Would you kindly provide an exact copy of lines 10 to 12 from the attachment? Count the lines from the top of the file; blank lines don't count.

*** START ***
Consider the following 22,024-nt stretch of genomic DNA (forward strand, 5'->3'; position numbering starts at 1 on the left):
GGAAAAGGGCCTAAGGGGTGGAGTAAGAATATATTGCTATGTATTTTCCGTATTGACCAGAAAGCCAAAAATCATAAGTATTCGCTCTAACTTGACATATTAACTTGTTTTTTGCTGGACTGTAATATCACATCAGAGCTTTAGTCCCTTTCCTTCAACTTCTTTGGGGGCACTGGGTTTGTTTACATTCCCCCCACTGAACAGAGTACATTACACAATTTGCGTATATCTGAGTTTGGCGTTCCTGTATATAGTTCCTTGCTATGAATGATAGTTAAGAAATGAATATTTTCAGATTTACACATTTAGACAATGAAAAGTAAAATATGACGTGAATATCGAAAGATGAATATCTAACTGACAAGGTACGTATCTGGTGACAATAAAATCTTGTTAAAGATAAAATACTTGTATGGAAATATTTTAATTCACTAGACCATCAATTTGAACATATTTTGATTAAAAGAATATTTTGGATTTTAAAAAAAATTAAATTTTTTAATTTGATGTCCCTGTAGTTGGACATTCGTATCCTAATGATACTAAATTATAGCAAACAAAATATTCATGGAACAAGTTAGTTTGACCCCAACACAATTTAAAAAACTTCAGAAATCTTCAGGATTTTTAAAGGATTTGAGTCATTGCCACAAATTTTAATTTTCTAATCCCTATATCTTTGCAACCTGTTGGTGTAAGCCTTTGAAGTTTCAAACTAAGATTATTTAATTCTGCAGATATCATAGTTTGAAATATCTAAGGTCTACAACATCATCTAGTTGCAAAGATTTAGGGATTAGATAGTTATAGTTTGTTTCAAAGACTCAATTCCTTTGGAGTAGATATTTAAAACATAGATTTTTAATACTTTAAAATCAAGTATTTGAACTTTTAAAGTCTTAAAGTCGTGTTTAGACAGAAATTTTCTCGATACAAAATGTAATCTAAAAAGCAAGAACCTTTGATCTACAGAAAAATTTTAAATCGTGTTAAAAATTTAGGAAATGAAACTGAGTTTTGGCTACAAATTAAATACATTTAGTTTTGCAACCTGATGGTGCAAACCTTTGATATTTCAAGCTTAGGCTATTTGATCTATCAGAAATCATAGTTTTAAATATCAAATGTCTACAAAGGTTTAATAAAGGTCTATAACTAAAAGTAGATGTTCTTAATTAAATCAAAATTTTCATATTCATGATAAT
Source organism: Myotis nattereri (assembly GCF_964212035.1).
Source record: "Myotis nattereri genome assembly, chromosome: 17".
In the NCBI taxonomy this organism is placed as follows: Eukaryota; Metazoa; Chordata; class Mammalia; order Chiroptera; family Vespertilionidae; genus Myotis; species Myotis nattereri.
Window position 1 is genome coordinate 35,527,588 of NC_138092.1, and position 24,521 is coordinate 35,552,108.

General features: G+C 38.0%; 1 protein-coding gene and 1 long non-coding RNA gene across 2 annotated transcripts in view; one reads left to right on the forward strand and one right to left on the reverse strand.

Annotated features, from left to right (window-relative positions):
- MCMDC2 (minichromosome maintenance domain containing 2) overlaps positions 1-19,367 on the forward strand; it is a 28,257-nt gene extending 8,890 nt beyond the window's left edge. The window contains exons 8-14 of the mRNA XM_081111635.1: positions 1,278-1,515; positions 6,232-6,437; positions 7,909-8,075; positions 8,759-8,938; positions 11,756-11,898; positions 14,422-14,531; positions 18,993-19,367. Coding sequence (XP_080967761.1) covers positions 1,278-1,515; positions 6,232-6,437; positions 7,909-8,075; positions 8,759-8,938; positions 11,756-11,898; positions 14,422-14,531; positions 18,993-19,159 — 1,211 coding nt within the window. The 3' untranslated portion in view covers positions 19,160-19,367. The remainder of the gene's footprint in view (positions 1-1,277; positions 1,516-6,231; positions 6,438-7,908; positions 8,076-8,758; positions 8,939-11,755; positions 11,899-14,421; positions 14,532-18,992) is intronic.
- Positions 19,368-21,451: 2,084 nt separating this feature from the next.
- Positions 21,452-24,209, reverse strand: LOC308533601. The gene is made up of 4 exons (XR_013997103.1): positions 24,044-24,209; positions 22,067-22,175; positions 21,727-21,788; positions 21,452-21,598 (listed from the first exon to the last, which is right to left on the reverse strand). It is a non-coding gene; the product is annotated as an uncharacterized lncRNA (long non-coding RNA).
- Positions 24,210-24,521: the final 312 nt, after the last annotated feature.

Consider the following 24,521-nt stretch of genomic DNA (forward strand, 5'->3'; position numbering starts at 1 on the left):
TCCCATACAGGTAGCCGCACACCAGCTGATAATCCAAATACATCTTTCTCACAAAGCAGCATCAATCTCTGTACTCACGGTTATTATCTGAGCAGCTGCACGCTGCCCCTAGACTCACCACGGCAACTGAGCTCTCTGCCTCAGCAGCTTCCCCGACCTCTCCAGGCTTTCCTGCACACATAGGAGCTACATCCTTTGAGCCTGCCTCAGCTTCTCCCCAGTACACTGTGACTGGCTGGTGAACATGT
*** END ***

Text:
- Positions 19,368-21,451: 2,084 nt separating this feature from the next.
- Positions 21,452-24,209, reverse strand: LOC308533601. The gene is made up of 4 exons (XR_013997103.1): positions 24,044-24,209; positions 22,067-22,175; positions 21,727-21,788; positions 21,452-21,598 (listed from the first exon to the last, which is right to left on the reverse strand). It is a non-coding gene; the product is annotated as an uncharacterized lncRNA (long non-coding RNA).
- Positions 24,210-24,521: the final 312 nt, after the last annotated feature.